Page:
La Jolla’s best-known stairway painter finds ‘satisfaction’ in new role as San Diego city volunteer
Joseph McGoldrick has picked up where he left off — this time officially — in repainting peeling railings at Windansea Beach.
Joseph McGoldrick has lived in La Jolla for nearly 70 years, but he has never been quite as visible and recognized as he has been so far this year.
He brushed his way into the spotlight in February after repainting wooden stairway railings leading to Windansea Beach at the foot of Nautilus Street — to praise from locals and grumbles from the city of San Diego. In the process he became a bit of a folk hero in La Jolla.
Now he’s a sanctioned city volunteer.
On a recent Wednesday afternoon, McGoldrick was painting the handrails for the stairs at the end of Westbourne Street. Like at the other location, he coated one side at a time to preserve public access to the beach.
“It’s coming along,” he said while wearing paint-stained gloves.
Soon, a pair of beach-goers stopped to ask if McGoldrick “is the one that’s been doing all this [painting] work” and thanked him for doing so.
“People have been so positive about it. They stop me and thank me and tell me someone [has to] do it,” McGoldrick said. “I get personal satisfaction out of this, knowing I did something for the community. I think the city is overwhelmed and they are not doing the job that needs to be done. My biggest pet peeve is the roads and the potholes. … The community never used to be this way and I’ve lived here since 1954. Work needs to be done.”
McGoldrick grew up in La Jolla and frequented Windansea Beach during his years attending Bird Rock Elementary School, “La Jolla Junior/Senior High School, for what that tells you about how old I am,” and throughout his various careers.
After graduating from San Diego State University, he returned to La Jolla High School as a teacher’s assistant in — what else? — wood shop.
“I loved it,” he said. “But it wasn’t a profession for me.”
In the years that followed, McGoldrick worked as a stockbroker, an insurance agent and in various jobs in air travel.
“I was part of the quality-control team [at United Airlines and others], making sure things were working properly,” he said. “I tend to be a detailed person.”
Now retired, he has continued to apply that quality-control mentality to projects in the community. He gained notoriety with his painting of the stairway railings at the foot of Nautilus Street, as well as a structure at the top of the stairs known as the “penalty box.”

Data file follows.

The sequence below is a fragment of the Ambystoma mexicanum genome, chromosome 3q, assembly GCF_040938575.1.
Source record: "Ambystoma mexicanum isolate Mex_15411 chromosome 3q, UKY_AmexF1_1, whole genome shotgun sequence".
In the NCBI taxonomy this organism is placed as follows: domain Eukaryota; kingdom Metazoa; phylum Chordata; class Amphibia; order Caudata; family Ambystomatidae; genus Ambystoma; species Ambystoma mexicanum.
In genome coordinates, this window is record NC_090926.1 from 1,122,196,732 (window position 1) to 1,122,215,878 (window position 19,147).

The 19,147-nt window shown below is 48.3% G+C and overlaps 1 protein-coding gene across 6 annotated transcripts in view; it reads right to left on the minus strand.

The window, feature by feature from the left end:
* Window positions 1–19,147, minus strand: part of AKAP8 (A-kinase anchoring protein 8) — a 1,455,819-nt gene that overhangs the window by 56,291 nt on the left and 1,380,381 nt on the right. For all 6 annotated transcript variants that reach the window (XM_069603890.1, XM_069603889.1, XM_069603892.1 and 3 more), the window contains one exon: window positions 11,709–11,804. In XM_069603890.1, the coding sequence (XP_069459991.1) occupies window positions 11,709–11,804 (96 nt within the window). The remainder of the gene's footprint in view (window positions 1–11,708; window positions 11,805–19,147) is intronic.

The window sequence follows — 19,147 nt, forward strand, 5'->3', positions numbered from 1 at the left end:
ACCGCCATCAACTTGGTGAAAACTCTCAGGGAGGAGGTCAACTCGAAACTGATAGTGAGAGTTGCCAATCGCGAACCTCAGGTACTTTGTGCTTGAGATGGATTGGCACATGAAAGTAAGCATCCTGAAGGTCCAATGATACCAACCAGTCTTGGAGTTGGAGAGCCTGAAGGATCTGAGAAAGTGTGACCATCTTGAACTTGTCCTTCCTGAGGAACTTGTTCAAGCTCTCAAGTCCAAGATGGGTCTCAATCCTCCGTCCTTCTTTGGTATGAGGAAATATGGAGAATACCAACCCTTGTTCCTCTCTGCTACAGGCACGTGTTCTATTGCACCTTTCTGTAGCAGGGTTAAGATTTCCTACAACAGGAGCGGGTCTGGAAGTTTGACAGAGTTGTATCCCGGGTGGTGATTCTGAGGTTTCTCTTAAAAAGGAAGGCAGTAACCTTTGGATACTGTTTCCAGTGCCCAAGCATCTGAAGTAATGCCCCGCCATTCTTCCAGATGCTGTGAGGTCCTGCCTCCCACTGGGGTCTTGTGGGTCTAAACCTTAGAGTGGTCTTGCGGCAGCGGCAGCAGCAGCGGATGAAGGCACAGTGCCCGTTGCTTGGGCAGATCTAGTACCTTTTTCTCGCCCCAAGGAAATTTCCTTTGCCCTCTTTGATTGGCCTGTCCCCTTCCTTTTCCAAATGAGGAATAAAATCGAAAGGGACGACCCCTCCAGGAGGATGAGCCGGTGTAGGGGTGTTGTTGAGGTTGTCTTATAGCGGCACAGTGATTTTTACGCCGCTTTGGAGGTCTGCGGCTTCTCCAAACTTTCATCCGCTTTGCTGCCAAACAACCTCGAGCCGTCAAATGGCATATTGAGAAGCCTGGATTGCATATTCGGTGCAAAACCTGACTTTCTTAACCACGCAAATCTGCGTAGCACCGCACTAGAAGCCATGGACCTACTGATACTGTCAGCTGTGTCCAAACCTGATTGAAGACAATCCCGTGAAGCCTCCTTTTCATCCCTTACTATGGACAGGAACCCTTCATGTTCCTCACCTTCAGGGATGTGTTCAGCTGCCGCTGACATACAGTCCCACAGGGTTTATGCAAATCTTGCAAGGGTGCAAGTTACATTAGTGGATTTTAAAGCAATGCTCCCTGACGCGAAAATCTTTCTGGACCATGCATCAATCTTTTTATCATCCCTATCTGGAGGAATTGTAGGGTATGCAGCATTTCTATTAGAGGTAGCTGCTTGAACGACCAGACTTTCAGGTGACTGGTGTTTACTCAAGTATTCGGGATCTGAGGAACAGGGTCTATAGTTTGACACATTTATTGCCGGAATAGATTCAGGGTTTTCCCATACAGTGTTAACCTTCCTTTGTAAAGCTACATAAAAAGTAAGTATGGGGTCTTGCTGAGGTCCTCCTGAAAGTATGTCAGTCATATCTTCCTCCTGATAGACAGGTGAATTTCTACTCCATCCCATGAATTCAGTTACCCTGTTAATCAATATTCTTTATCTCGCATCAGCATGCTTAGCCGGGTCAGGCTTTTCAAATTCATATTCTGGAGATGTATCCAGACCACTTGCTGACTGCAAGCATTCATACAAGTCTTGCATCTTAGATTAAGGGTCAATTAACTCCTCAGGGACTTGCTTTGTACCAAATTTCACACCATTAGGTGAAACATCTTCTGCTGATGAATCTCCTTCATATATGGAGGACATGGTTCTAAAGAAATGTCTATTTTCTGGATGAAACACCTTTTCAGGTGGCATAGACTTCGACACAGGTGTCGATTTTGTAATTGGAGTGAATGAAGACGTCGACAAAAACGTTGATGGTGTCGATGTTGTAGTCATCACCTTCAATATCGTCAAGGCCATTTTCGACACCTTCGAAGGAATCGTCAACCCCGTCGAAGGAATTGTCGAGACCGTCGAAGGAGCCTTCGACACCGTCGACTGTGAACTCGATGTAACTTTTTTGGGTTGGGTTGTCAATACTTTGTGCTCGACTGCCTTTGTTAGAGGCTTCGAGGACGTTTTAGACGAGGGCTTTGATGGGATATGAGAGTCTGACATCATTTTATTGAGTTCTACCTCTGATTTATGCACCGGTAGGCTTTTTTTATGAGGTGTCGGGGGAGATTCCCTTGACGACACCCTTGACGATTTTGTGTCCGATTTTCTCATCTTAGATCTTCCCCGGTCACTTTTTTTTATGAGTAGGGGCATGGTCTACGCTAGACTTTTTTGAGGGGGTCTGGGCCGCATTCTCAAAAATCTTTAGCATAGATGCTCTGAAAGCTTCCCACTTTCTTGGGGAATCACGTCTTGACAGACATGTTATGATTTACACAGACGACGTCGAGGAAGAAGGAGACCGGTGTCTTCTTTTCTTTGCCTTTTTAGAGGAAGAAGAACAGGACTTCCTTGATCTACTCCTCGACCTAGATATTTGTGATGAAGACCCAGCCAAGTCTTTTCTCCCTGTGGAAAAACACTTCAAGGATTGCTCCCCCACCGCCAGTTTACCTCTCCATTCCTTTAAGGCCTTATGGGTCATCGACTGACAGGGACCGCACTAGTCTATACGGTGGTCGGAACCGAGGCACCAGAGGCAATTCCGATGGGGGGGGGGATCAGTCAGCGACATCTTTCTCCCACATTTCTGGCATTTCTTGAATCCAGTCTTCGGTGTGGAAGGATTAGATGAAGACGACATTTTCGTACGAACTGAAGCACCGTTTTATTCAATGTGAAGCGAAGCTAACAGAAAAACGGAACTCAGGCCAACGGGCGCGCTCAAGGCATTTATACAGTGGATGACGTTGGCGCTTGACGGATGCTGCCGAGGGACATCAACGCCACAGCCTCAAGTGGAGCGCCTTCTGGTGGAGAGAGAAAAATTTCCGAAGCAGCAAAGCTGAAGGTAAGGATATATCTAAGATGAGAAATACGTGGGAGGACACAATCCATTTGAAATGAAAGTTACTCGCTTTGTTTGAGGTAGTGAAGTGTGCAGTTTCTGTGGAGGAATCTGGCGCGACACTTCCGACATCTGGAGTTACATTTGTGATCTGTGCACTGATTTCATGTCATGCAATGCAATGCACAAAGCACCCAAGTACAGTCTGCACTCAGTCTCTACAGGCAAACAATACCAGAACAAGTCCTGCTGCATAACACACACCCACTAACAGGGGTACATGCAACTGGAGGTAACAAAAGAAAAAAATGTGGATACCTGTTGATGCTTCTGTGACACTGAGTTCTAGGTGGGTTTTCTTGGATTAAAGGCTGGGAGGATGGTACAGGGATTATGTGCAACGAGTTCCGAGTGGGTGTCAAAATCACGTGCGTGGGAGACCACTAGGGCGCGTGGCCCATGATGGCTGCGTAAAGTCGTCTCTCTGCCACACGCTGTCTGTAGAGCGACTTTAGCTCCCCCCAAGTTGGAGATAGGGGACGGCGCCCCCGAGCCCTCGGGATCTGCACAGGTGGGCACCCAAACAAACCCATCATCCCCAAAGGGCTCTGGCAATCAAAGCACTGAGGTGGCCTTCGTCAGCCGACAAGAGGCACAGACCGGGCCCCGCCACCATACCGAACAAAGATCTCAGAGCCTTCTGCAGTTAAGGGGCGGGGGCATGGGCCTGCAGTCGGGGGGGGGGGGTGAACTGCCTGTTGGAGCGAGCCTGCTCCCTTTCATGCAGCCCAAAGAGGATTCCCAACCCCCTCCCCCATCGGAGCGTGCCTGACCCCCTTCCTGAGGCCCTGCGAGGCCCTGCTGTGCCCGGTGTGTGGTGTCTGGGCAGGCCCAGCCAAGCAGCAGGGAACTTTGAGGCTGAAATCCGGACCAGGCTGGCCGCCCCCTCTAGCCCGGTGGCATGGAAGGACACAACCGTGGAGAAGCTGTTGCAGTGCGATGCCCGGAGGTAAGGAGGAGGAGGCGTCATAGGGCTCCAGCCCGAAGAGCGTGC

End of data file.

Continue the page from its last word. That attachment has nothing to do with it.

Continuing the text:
“The paint was peeling and cracking and people could get hurt,” he said at the time. “[Now] it’s quite pristine, and that’s how I wanted to leave it. I wanted it to be beautiful and safe.”
A month later, after his work on the Nautilus stairway brought some backlash from city representatives who felt he should have gone through normal channels to get the stairs repainted, McGoldrick applied to be an official city volunteer so he could carry out other projects.
He sent inquiries to San Diego Parks & Recreation Department leaders and was told the steps he needed to take to become a recognized volunteer, including filling out paperwork, learning the process for logging hours worked, completing onsite training and partnering with a ranger to review work plans and equipment.
Since becoming an official volunteer, things have gone “very well,” he said, and he has been assigned a supervisor, though they have minimal correspondence.
“The process was so much easier than I thought it would be,” McGoldrick said. “I thought I would have to go downtown or take lessons on how to paint, but everything was online. … It’s been really wonderful; no issues.”
“People have been so positive about it. They stop me and thank me and tell me someone [has to] do it.”
— Joseph McGoldrick
McGoldrick worked with the city to get the paint and approval he needed to paint more stairway railings in need and to perform maintenance in coming years.
“Community service is a great thing,” he said. “But now people are asking me to repaint the curb or fix the streetlight in front of their house. I tell them, ‘No, that’s a city thing.’ And I’ve been approached about repainting the fences in other areas of La Jolla, but I’m working on the Windansea area.”
When he’s done repainting the stairway railings, McGoldrick plans to “just sit on the beach at Windansea,” he said. But he knows other projects may come up.
“It’s just the kind of stuff that needs to be done, but needs initiative,” he said. “I’ve always been a hard worker and think that is why I’ve been successful. I love my community and my home, so I like applying that hard-work ethic to those things.” ◆